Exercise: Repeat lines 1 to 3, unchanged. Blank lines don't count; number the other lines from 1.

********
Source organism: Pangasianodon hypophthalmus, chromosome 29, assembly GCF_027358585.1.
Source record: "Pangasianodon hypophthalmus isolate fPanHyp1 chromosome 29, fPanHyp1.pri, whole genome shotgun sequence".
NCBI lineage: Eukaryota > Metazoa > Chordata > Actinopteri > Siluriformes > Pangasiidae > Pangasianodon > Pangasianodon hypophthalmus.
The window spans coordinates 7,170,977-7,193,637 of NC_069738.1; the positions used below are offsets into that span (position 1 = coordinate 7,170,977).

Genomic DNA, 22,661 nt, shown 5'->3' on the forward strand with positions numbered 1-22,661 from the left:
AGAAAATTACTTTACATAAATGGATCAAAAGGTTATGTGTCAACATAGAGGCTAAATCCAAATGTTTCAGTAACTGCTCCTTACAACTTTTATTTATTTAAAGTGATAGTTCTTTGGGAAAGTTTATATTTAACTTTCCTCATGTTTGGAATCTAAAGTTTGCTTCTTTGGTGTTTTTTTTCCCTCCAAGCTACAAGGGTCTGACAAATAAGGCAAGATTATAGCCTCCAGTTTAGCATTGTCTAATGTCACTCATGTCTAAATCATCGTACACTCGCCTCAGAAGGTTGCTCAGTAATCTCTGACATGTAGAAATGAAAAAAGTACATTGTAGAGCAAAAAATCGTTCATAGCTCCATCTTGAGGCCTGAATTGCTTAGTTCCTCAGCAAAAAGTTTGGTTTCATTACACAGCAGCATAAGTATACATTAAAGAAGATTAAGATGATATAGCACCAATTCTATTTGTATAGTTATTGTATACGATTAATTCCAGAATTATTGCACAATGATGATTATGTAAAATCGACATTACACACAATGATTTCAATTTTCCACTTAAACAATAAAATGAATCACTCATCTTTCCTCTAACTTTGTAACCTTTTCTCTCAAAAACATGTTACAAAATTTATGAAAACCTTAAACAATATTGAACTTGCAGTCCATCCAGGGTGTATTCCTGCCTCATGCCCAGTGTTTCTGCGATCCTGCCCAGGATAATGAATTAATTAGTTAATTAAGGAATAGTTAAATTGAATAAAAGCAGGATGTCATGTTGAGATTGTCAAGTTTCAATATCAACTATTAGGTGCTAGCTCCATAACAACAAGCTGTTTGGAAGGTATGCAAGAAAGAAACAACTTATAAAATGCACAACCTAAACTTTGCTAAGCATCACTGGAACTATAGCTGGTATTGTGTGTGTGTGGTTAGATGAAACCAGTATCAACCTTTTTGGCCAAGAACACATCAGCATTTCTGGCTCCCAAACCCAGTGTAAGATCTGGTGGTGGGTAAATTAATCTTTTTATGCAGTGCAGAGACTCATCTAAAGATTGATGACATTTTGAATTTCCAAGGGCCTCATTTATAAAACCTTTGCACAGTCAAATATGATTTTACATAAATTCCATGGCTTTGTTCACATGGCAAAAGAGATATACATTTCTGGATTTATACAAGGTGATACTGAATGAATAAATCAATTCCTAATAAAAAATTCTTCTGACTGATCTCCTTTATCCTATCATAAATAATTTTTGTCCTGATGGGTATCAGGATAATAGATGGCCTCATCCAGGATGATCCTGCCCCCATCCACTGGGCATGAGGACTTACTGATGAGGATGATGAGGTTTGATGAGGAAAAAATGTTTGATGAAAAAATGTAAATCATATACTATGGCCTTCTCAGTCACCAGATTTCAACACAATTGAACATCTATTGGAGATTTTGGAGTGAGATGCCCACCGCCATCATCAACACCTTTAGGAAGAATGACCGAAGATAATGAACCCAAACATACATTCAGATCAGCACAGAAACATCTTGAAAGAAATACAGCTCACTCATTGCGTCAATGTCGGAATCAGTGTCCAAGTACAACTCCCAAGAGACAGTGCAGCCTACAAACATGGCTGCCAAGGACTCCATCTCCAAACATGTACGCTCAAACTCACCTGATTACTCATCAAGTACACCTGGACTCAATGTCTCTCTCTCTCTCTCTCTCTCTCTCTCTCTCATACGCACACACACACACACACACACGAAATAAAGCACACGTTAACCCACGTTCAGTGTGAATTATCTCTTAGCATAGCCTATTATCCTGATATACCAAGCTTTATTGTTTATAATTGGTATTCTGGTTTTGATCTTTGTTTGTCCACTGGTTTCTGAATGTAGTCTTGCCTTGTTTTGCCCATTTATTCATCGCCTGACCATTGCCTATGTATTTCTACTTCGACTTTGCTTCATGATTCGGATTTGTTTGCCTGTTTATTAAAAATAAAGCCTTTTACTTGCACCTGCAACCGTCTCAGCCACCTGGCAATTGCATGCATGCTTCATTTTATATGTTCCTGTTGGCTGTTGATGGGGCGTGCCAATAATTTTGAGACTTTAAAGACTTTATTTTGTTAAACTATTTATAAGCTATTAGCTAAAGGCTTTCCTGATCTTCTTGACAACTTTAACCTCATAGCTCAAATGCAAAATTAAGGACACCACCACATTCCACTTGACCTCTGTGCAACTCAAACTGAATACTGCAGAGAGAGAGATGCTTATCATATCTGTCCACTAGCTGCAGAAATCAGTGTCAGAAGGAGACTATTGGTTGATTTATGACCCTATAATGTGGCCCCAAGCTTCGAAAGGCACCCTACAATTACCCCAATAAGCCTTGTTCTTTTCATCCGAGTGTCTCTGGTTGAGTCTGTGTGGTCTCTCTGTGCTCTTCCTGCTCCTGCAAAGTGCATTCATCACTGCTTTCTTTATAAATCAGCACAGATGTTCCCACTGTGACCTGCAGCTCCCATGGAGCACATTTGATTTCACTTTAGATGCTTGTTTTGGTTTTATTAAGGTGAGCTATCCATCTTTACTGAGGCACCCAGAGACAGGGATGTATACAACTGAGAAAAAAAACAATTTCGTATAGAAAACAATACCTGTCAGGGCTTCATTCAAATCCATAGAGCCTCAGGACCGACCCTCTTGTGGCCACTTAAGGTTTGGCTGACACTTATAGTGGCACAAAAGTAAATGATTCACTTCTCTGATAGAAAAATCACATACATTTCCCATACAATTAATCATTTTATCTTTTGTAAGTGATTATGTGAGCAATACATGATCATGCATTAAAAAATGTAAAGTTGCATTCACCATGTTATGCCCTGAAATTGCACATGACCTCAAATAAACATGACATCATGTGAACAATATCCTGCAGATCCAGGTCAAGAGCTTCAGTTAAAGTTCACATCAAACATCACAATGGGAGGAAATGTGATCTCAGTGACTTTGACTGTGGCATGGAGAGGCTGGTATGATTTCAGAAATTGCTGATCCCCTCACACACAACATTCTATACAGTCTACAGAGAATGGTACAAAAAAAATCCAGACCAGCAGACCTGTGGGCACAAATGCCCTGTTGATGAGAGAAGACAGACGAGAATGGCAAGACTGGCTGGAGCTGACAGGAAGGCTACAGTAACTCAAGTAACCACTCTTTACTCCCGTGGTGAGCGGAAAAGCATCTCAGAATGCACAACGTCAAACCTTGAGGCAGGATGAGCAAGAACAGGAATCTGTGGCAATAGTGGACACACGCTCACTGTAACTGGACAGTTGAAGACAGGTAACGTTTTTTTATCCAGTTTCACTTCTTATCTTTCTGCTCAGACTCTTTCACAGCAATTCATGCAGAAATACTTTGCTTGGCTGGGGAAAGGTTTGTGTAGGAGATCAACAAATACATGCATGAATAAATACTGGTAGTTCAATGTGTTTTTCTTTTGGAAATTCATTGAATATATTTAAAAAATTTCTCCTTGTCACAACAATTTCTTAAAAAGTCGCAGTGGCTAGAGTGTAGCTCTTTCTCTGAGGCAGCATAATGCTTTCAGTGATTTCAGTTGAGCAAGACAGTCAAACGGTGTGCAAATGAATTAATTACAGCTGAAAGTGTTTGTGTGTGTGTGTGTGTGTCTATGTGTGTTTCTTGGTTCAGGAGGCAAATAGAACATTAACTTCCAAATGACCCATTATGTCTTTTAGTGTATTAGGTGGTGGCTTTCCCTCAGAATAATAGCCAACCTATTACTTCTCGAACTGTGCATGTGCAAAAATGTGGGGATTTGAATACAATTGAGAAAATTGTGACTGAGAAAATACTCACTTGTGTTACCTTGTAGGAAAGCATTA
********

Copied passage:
Source organism: Pangasianodon hypophthalmus, chromosome 29, assembly GCF_027358585.1.
Source record: "Pangasianodon hypophthalmus isolate fPanHyp1 chromosome 29, fPanHyp1.pri, whole genome shotgun sequence".
NCBI lineage: Eukaryota > Metazoa > Chordata > Actinopteri > Siluriformes > Pangasiidae > Pangasianodon > Pangasianodon hypophthalmus.